Salesforce.com just had a hot quarter, if you believe many analysts and at least one of my fellow bloggers.
Software analyst Josh Greenbaum's opinions on enterprise software have annoyed enough vendors that he now checks under the hood of his PC every morning before he boots up.
It seems that everyone in the enterprise software market is after the great untapped riches that are allegedly there for the taking in the so-called mid-market. SAP, trying to put some luster on a bad quarter, announced its new A1S mid-market program just recently, with some fabulous goals in mind, including tens of thousands of new customers and a whole lot of revenue redemption.
It's easy to ponder what a German supervisory board is thinking from several thousand miles away, and more than one of my fellow bloggers has speculated that Henning Kagermann's tenure was extended mostly because there was no one to succeed him. That's kind of a "glass-half-empty" view of the situation, let me try another perspective (again.
It may not be proper protocol to blog about an event I'm not attending, but here goes: Wrapping up tomorrow is a user conference I would have attended if cloning had been invented in time, if only for the ability to judge from a front row seat the forward progress that SOA and process modeling are making.
Tomorrow, Jan. 31, Oracle will host a major shindig in New York intended to further define its product plans for the core products -- PeopleSoft, Oracle E-business Suite, JD Edwards, and Siebel -- that it is maintaining and upgrading as part of its Applications Unlimited program.
It's only a number, and the best we're going to get. But buried in the news about Microsoft's earnings, and its Business Division's $3.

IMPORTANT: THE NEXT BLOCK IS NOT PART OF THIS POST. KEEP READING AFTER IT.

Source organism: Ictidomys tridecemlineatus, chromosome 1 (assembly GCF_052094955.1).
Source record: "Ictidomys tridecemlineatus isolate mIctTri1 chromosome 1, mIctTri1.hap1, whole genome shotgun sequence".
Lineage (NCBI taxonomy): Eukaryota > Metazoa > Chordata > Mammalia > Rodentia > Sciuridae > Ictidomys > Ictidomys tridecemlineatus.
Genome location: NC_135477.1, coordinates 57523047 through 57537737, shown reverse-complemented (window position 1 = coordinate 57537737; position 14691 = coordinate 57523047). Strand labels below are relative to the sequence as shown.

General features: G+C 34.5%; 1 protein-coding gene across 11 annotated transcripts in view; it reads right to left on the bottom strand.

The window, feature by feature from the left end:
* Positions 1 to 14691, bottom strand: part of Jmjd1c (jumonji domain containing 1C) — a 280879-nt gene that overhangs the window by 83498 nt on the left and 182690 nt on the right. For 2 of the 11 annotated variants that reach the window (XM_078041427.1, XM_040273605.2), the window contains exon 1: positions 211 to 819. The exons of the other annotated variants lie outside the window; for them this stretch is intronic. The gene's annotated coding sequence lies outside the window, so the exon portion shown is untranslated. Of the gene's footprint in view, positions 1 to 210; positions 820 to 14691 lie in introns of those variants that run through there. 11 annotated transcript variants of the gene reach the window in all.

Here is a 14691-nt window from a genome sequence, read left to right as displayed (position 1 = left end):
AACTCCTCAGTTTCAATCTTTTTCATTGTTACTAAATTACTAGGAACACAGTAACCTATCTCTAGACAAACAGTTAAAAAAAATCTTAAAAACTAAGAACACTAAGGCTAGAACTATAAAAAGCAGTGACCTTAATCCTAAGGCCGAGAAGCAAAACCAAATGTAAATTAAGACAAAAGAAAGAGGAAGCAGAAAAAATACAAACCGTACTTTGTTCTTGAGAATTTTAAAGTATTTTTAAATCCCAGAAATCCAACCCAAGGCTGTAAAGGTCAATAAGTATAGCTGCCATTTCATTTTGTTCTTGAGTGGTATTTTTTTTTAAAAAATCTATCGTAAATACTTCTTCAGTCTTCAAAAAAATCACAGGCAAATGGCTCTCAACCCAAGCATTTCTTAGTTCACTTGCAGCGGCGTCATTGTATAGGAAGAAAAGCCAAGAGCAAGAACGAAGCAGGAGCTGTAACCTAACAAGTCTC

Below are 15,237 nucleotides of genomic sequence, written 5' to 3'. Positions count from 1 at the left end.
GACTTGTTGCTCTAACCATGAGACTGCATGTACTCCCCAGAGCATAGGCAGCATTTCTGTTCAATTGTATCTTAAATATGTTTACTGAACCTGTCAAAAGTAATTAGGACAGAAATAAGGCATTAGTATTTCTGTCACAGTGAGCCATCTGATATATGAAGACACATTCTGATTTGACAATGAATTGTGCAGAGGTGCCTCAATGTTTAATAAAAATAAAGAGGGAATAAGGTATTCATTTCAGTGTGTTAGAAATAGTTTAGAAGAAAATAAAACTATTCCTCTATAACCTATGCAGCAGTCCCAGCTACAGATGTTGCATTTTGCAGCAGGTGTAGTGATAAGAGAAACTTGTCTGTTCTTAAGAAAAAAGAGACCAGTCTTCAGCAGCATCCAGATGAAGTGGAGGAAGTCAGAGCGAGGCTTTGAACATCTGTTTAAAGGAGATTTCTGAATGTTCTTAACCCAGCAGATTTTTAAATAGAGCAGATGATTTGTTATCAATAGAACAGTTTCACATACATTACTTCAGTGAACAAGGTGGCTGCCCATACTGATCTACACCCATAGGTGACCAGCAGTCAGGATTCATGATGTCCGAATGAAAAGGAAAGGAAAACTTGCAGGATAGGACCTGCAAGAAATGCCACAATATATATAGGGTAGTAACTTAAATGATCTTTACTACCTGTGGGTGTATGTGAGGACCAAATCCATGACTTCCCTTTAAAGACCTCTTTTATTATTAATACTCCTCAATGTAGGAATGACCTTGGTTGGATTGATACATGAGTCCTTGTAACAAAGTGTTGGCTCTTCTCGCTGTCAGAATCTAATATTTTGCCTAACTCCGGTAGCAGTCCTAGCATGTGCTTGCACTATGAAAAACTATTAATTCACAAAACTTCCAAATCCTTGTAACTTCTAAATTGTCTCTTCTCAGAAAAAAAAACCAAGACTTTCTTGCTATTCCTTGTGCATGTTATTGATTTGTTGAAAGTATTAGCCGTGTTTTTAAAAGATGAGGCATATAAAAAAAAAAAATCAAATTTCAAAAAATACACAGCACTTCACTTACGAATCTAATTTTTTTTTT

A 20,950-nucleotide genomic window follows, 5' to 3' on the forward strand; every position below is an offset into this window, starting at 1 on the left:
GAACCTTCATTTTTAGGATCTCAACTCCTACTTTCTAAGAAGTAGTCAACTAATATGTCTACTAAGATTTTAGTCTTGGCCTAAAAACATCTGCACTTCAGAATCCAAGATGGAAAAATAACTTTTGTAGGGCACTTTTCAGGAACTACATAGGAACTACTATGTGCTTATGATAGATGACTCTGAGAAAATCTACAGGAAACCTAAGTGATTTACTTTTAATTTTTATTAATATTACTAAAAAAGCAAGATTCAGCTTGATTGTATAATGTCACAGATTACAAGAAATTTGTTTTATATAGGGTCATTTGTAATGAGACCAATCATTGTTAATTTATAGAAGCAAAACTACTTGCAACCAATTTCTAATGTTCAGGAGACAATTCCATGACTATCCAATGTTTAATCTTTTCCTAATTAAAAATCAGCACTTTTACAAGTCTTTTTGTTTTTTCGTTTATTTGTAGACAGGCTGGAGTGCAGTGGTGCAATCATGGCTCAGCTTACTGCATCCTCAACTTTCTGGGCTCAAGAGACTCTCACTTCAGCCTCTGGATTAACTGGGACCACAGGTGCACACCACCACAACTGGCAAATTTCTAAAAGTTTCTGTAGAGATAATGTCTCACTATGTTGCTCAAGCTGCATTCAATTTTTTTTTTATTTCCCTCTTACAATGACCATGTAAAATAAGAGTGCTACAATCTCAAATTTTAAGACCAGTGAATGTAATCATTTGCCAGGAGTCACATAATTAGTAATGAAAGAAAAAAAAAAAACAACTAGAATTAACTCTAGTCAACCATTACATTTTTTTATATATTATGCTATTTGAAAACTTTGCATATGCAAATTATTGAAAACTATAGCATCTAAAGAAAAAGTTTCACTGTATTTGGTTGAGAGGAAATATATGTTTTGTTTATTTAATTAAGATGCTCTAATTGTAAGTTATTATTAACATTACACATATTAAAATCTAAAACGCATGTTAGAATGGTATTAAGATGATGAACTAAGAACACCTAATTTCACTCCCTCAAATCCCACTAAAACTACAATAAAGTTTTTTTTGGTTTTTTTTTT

While I was a little surprised to see SAP's miss its numbers -- and, let's be honest, the miss was more because of the weakness of the dollar than any other single factor -- I was even more surprised by the piling on of comments regarding the so-called strategic shortcomings in SAP's product plans, particularly around SOA.
The enterprise software collective subconscious is working hard trying to figure out what will happen when SAP's top management faces some forthcoming deadlines about who is to succeed CEO Henning Kagermann in coming years.
I always wondered what NCR was doing owning Teradata's data warehouse business -- after all NCR makes cash registers, point of sales machines, and all manner of self-service kiosks and the like. Meanwhile, Teradata makes massive sanitary landfills of data, the dumping grounds for terabytes of formerly useful data now rendered largely useless by the sheer size of their new combined mass.
Yesterday's release of Oracle's most recent financials continued to push Oracle into a race for last place in the world of corporate transparency. Its disclosures were full of all sorts of information, except the information needed to really assess how well the company's acquisition strategy is doing.